In August 2018, wildfire smoke made Seattle’s skies so toxic that the Puget Sound Clean Air Authority urged everyone to stay indoors. As miserable as it was for those of us stuck inside, however, it was potentially fatal for the thousands experiencing housing insecurity.
Those who are unsheltered, with no place to escape skies choked with wildfire smoke, bear a large brunt of our wildfire crisis. A recent study of the connections between health and housing status found more than 8 in 10 homeless people suffer from at least one chronic health condition, and many of those are suffering from chronic respiratory problems.
Exposure to particulate matter in wildfire smoke has been associated with a wide range of damaging health effects. The particulates in this smoke make those breathing the air wheeze, cough, shorten their breath and experience sore eyes and throats, diminishing health and quality of life. Those with existing respiratory and cardiovascular problems feel these impacts even more acutely.
For a family with an asthmatic child, losing your home when the landlord sells it one summer could be a death sentence.
Other adverse health outcomes are more severe, including increases in asthma-related hospitalizations, chronic and acute respiratory and cardiovascular health problems and premature death. A study last year by the Veteran’s Administration found particulates in wildfire smoke can cause diabetes.
We must take drastic, immediate action to protect the vulnerable among us: those without housing, those living in poverty, disabled people or those with chronic illness and those without health care.
Seattle officials created five clean-air shelters last year to provide refuge on those smoky days. We applaud the city’s efforts to provide refuge. But this is a Band-Aid solution on a much deeper problem: the crisis of Washington’s unhealthy forests.
Due to climate change, diseases and insects, our forests have lost their natural wildfire resistance and become huge swaths of kindling. They are now a tinderbox, waiting for a spark to ignite huge wildfires that spread rapidly and pour smoke over our cities. A fire that might have burned 100 acres a couple decades ago now burns 100,000 acres.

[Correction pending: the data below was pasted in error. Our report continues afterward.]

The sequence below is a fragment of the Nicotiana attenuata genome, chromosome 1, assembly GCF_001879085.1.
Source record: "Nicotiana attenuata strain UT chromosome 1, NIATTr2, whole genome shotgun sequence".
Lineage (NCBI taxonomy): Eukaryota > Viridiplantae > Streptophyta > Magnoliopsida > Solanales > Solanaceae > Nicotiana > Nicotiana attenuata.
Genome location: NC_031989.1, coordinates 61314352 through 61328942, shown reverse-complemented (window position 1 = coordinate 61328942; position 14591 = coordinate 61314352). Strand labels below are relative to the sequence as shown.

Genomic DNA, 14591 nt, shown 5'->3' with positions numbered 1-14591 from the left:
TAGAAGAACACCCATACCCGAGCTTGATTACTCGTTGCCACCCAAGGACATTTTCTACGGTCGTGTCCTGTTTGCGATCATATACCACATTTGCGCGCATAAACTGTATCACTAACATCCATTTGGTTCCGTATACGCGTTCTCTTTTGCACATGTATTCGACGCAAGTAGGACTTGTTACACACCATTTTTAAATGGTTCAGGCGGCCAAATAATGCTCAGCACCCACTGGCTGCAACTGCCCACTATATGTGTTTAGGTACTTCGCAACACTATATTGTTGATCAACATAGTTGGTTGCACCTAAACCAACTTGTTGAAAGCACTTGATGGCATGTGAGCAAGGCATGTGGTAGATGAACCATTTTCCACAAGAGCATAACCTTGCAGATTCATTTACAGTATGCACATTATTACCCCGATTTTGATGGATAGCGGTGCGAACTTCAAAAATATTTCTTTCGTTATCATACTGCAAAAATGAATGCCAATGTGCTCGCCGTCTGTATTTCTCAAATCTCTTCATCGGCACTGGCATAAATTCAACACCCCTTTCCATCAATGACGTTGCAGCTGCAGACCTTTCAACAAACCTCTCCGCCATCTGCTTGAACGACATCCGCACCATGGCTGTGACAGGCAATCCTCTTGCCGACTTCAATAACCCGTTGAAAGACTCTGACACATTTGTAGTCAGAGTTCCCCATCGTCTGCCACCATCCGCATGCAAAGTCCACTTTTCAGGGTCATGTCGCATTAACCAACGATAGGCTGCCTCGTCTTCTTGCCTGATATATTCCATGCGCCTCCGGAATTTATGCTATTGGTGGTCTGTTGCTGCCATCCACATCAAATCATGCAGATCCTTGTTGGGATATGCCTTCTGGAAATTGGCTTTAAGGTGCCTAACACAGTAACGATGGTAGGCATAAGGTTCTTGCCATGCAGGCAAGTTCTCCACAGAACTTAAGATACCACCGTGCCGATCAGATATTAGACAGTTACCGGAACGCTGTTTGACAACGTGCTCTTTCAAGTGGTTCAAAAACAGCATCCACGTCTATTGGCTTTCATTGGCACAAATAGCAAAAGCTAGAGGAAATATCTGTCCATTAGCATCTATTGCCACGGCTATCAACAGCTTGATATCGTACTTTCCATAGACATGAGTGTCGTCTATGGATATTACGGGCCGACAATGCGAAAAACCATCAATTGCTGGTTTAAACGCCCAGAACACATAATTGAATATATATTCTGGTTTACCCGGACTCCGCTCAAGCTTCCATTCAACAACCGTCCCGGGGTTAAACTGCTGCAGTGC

That is why we are supporting House Bill 2413, which would create a new funding source solely dedicated to building a modern wildfire fighting force and restoring the health of our forests.
Through a surcharge of a few cents a month on property and casualty insurance policies, we can tackle our wildfire problem, protect our communities and limit the smoke that pours over our cities.
This affordable, long-overdue investment — about $1 a month for the average household — will raise $62.5 million per year to put into action plans designed by scientists and firefighters to restore the health of 1.25 million acres of forest and modernize our firefighting force.
It will also allow the state to provide communities and local fire districts with the funding they need to prevent wildfire damage and protect their vulnerable residents.
This plan has been endorsed by statewide health advocates like the American Lung Association, Washington Physicians for Social Responsibility and the Union of Concerned Scientists, along with many others.
By creating a new fund for this problem, we are making that commitment without draining state tax dollars so desperately needed for schools, mental health and addiction facilities and housing.
Clean air is a human right. Attacking our wildfire crisis can ensure everyone in Washington receives that right.
Hilary Franz is Washington’s commissioner of public lands. Elected in 2016, she leads our state’s wildfire fighting force. Anna Zivarts is the program director for Rooted in Rights/Disability Rights Washington.
Read the full Feb. 19-26 issue.
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